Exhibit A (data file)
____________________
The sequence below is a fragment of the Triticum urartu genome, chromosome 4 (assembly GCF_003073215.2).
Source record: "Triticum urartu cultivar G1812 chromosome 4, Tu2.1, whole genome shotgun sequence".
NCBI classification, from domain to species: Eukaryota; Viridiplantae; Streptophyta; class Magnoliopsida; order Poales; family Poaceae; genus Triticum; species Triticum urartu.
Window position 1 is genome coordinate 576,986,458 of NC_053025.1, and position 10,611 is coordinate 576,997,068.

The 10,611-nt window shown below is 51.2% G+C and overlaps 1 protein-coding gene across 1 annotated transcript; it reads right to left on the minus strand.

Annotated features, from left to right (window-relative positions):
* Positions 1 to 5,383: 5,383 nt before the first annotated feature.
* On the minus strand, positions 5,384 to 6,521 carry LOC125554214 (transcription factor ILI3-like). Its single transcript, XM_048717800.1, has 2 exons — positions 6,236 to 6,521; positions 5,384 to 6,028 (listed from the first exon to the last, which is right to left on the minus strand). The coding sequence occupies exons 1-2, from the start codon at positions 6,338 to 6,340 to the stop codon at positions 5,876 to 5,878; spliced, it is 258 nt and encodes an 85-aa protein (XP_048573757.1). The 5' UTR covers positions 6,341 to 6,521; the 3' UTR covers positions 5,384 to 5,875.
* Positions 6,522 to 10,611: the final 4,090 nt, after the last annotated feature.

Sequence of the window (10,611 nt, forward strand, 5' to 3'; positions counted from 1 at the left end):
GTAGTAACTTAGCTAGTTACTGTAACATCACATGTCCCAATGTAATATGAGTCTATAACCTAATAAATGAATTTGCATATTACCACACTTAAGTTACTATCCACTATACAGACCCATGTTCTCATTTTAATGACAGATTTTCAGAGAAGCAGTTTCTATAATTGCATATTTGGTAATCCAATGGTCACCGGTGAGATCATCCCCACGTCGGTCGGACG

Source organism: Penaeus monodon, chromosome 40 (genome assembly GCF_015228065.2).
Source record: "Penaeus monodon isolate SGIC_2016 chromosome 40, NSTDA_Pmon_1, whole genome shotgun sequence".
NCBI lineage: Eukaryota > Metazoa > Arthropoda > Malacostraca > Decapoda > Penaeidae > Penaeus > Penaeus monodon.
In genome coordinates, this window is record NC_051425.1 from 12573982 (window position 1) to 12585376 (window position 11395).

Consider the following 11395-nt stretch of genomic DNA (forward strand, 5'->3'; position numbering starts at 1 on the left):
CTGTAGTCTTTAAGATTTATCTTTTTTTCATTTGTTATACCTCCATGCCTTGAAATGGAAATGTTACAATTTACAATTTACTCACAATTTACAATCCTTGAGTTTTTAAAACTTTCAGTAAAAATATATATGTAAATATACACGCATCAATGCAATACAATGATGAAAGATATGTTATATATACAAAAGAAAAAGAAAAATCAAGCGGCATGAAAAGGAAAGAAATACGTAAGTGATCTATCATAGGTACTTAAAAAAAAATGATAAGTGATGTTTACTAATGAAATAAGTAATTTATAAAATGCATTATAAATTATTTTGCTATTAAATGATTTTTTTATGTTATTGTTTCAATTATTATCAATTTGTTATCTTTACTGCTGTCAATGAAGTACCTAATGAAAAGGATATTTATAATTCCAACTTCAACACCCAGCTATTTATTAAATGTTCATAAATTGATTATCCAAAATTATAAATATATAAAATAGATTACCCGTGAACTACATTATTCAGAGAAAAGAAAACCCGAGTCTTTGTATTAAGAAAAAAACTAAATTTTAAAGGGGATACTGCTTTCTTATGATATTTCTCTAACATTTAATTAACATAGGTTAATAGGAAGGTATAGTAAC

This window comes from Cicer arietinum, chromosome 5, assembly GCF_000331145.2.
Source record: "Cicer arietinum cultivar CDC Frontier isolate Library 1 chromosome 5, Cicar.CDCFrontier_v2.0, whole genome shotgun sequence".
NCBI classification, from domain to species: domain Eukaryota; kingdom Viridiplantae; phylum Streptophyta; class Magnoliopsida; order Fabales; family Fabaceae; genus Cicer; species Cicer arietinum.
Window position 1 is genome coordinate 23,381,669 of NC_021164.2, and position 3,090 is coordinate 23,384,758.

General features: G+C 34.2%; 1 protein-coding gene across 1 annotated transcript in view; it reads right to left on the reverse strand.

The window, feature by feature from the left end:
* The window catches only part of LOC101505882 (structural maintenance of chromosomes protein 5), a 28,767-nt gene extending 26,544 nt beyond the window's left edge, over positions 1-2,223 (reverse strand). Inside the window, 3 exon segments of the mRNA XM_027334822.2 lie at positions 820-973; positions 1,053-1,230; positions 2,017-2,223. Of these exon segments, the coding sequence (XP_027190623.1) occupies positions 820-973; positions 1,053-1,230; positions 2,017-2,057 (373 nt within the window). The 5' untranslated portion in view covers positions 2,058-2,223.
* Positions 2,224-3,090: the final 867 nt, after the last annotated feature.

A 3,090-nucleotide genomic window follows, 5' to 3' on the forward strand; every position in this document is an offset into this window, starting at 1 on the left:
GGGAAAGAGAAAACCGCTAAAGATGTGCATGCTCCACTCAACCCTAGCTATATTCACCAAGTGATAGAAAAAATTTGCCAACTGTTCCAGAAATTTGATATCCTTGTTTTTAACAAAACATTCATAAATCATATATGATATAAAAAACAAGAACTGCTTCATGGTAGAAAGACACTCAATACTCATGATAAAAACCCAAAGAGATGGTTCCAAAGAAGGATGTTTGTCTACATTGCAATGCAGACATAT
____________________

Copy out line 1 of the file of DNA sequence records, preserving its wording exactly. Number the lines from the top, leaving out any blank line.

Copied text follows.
The sequence below is a fragment of the Triticum urartu genome, chromosome 4 (assembly GCF_003073215.2).